A shot from the direction Malcolm had gone in signalled his success but I couldn't have cared less. I just wanted to get out of there and find a doctor.
He returned a half hour later carrying a yearling hind and finally we were able to get moving. Simon hadn't returned from his fishing yet so we packed his gear on my quad and departed for the end of the road where the utes were parked. Malcolm would return for him after dropping off the gear.
I had been a bit apprehensive about riding back out with my vision playing merry hell but John graciously lent me his sunglasses, this brought a vast improvement.
I spent a bit more time loading up than I had the day before, spreading the load more evenly and making it more secure. The scene of the backwards flip was a doddle going down, just ride it like a sled to the bottom then fix a rope to the back of Malcolm's Big Red to get up the other side. It's amazing the difference four wheel drive makes to those machines.
John remained at the crossing with a pick and shovel to improve the track while we went on. The guys that use this track have a tacit agreement to try and improve things whenever they pass through and it pays off.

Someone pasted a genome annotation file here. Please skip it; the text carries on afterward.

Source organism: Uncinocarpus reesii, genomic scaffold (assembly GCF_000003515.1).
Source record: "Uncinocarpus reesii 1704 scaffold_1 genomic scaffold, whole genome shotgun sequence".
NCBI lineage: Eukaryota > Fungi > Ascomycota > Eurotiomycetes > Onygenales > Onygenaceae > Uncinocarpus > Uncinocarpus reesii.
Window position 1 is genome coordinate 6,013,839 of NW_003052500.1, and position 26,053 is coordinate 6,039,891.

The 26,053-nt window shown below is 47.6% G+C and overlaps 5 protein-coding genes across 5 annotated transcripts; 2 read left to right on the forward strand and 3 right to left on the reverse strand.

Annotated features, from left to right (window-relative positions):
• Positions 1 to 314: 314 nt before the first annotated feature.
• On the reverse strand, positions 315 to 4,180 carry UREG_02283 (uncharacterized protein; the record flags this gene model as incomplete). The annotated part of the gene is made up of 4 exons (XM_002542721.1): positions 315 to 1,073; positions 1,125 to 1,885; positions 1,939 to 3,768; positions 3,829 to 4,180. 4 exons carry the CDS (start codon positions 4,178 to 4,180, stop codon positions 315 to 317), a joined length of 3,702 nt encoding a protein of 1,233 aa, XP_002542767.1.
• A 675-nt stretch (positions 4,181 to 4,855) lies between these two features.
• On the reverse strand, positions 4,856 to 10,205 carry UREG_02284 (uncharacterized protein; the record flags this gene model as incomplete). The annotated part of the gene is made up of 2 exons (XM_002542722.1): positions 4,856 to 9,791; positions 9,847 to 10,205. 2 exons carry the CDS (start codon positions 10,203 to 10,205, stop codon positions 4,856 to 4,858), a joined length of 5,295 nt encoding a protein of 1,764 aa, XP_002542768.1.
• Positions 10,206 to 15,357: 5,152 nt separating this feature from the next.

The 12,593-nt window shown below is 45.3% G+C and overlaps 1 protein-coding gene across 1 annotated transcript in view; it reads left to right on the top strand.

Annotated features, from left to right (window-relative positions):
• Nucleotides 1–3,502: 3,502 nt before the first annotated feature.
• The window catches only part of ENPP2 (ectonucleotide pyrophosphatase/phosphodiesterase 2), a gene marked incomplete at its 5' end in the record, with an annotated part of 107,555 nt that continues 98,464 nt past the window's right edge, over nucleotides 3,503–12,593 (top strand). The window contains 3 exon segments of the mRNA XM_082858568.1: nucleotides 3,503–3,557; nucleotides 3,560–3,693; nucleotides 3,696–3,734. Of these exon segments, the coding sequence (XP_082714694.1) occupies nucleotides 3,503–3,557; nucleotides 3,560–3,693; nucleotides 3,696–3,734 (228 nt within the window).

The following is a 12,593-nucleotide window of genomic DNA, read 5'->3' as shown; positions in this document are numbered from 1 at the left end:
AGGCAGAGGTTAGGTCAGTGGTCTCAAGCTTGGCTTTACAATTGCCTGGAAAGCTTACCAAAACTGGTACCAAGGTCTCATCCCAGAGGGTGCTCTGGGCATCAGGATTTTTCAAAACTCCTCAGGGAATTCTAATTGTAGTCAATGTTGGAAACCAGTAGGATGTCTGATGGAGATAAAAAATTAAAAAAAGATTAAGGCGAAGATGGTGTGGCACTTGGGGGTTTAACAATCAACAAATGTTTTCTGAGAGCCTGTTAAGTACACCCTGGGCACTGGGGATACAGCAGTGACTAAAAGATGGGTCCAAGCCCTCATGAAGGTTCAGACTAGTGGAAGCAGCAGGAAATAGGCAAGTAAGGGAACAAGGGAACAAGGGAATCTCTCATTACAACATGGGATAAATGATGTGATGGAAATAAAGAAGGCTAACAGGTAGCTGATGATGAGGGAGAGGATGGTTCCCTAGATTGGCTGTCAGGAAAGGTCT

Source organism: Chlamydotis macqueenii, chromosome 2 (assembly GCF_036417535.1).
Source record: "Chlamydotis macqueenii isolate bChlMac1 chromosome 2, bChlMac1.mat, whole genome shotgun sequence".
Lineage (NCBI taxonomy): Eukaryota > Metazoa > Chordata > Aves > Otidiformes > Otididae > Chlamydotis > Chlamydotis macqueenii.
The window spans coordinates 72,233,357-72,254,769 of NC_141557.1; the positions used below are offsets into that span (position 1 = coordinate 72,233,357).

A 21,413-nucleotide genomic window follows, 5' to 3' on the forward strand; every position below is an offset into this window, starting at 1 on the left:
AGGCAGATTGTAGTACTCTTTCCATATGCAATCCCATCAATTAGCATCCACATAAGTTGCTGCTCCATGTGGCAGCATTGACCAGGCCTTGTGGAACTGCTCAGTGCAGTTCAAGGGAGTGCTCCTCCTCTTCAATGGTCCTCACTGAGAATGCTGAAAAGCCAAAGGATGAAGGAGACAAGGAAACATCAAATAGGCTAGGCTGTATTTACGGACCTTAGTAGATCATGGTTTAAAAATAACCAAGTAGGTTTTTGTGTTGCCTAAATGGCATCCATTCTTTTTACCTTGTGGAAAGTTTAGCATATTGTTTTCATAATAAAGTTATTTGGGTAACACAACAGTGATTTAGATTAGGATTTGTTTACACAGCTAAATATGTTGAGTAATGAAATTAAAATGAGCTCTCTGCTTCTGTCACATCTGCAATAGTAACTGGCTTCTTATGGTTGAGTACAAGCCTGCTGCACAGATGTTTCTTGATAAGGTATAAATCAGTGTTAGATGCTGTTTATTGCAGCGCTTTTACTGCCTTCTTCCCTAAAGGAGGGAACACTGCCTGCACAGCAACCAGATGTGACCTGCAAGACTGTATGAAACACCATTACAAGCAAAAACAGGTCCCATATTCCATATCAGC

Back at the road and in the shade of a pleasant campsite, I am offered a welcome cup of tea by a couple from near Waihi while I wait for the others to return. My eye has improved but I find I am missing the keys to my ute. Simon still has them in his pocket from when he used it to fetch his fishing rod the day before.
They all arrived after about forty five minutes, I was able to move the ute and load the quad using a bit of higher ground and some planks. Driving back down the gravel road towards SH1, I notice after a couple of kilometers I'm only doing about fifty ks and wonder why. A glance at the gearstick confirms that I am driving in third gear, I shift to fourth and make a few embarrassed comments to Simon who says he was wondering why I hadn't changed gear, I simply hadn't noticed.
At Malcolm's place in Turangi I am able to ring home by cellphone, it's after four O'clock by this time and I relate a few of the more lurid details of my adventures to my wife, which is a dumb thing to do. She is now worrying about me driving home. John wants his sunglasses back and I plan to buy a pair from a gas station in Turangi. When I remove them however, I am instantly blinded. My eyes have become so sensitive to bright light that yesterday's warm friendly sun has become today's agent of torture. An offer of ten dollars is turned down...they are only cheapies and an agreement is reached for their return back in Auckland.